The Wolfpack Roundup livestock auction returned this spring bigger and even more profitable. N.C. State University students studying livestock merchandising in the College of Agriculture and Life Sciences held the second annual livestock sale at the Lake Wheeler Road Field Lab Beef Educational Unit on April 12. There the students prepared and presented farm animals, including horses, cattle and sheep, to visiting buyers.
This year’s auction netted more than $20,000 (up more than $5,000 over last year), with proceeds benefitting teaching programs in the CALS Animal Science Department and helping fund operations in the university’s animal units.
The livestock merchandising class, which includes students from both CALS’ four-year animal science curriculum and its two-year Agricultural Institute, gives students the opportunity to learn about and handle livestock and to gain hands-on experience planning for, promoting and conducting a livestock auction. Students also hear from producers and other livestock business professionals during the semester.
“Students are responsible for the sale, preparing the animals, preparing the catalogue and contacting buyers,” said Gary Gregory, course instructor. “The buyers are mainly producers from within the state, but everyone is invited to come participate in the auction and to support the future of the livestock industry.”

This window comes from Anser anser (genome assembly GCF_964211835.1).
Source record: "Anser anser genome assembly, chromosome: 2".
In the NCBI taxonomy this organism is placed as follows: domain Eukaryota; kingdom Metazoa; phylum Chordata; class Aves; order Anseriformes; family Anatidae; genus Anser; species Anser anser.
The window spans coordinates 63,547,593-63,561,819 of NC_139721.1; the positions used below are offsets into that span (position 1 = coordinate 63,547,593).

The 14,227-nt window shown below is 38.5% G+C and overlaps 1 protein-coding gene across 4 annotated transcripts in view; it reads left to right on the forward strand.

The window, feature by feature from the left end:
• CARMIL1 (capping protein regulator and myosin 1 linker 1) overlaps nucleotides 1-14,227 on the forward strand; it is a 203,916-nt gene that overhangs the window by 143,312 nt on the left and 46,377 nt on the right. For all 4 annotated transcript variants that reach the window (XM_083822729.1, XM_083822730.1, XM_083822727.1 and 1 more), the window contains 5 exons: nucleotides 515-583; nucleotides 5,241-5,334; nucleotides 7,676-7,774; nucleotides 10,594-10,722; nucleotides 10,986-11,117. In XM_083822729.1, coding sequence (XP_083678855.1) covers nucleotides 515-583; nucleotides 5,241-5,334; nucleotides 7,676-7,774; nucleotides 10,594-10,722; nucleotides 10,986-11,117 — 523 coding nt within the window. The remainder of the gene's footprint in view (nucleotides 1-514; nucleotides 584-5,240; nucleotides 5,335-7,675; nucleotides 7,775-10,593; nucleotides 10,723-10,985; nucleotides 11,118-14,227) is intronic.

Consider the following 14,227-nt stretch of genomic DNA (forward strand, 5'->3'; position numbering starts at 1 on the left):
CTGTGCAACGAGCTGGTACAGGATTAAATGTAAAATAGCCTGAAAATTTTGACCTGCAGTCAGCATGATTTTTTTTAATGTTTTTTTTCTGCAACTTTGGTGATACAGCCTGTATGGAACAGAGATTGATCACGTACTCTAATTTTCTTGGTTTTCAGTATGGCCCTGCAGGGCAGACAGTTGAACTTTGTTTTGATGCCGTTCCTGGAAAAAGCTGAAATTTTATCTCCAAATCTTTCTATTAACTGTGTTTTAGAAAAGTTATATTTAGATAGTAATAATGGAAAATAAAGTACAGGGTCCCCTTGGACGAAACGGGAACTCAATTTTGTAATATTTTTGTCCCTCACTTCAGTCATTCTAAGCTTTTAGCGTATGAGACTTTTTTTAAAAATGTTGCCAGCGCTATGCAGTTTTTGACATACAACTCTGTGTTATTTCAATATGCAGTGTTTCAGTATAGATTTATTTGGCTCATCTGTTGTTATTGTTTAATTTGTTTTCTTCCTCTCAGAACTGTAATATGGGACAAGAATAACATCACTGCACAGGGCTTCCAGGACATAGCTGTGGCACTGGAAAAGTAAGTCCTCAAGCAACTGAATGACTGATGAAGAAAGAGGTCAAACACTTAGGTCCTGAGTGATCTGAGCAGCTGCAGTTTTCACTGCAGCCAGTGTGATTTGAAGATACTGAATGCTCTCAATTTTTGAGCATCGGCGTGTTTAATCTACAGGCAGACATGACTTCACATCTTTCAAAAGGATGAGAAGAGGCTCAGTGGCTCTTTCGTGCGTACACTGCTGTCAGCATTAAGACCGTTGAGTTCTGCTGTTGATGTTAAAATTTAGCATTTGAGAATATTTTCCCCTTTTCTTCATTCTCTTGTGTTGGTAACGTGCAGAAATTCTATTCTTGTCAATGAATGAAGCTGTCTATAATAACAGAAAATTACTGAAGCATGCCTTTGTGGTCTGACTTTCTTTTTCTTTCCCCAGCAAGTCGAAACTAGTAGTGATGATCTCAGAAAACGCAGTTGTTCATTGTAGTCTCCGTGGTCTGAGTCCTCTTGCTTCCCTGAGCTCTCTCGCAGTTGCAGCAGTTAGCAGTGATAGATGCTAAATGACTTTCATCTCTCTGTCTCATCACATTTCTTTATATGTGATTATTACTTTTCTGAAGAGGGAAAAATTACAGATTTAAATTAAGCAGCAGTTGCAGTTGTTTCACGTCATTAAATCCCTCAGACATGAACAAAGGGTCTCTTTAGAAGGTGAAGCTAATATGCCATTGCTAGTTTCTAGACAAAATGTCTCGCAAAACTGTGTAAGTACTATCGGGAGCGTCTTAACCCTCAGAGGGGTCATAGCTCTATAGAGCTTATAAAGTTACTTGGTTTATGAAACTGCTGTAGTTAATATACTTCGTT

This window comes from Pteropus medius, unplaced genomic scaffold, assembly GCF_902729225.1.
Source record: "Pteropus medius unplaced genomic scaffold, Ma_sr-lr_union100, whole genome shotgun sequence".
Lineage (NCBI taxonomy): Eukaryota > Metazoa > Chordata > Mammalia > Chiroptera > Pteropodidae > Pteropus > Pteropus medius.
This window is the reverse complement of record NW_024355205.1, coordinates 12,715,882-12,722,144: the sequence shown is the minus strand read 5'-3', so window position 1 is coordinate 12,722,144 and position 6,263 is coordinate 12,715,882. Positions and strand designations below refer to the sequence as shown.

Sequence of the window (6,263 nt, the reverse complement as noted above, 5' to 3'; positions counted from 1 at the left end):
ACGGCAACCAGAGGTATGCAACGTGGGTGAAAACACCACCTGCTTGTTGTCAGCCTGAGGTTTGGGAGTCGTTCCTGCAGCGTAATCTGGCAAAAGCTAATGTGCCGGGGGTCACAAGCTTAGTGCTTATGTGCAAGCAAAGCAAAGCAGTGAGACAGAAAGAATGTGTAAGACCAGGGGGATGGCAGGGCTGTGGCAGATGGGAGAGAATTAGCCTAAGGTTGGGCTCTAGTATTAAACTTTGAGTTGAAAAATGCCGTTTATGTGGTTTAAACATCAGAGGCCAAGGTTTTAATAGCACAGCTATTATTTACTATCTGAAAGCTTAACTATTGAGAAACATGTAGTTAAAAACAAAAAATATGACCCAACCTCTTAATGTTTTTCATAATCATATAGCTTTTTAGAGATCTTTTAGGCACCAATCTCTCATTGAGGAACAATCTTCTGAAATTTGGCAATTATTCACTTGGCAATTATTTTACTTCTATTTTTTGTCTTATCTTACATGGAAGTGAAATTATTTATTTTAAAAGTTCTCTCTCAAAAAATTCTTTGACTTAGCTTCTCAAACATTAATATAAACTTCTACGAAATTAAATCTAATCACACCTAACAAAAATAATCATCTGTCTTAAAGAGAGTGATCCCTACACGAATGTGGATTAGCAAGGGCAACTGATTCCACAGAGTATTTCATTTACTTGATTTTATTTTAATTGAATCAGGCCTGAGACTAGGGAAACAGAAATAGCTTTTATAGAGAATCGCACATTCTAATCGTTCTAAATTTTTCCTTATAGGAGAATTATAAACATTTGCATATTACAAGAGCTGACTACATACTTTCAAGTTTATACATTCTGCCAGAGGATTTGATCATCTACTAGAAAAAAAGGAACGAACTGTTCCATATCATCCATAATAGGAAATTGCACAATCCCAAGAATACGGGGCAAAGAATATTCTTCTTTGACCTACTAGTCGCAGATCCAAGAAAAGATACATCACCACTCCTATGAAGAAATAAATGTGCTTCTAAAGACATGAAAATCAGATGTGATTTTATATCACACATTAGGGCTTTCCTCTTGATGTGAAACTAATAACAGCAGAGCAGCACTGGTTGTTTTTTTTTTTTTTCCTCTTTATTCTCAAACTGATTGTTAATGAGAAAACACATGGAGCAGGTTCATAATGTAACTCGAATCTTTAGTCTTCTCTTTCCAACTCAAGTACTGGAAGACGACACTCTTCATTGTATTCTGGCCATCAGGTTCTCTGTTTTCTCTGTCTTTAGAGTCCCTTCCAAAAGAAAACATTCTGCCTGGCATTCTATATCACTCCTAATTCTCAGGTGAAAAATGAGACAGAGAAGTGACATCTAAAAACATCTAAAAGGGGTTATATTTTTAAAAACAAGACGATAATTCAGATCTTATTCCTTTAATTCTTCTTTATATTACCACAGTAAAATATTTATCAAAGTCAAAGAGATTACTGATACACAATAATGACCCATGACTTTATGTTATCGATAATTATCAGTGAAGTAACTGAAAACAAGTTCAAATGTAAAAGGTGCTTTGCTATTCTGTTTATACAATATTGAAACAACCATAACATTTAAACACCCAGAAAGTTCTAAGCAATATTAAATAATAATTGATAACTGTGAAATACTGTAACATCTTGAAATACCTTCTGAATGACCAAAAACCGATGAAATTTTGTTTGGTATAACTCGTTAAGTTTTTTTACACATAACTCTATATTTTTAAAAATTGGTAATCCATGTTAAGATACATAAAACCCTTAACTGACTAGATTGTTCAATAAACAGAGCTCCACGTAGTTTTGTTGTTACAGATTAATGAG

Dr. Todd See, head of the CALS Animal Science Department, welcomed buyers to the Saturday morning event, while Lawson Walston, NCSU Equine Unit manager, described various animals, as students led them into a viewing pen before the auction began. Once the bidding began, auctioneer Drew Bray and announcer Colton Childers, both Agricultural Institute students in livestock and poultry management, directed activities from the auction box.
“We’re really proud of these young people and appreciate the farm managers who have worked with the students,” said See.
New to this year’s auction were three fillies up for sale from the university’s College of Veterinary Medicine. They were auctioned along with one registered Angus and four commercial heifers from the Beef Unit; five ewes and one ram from the Small Ruminant Educational Unit; and five yearling geldings from the Equine Educational Unit.
Proceeds support the units from which the animals came, as well as the course program, said Gregory, who added, “Next year, we hope to add a few more species – goats and pigs.”
Meanwhile, in the ring, Walston was telling prospective buyers about the lineage of Gatsby, a bay quarter horse gelding that, he said, promises to be a gentle horse. – Terri Leith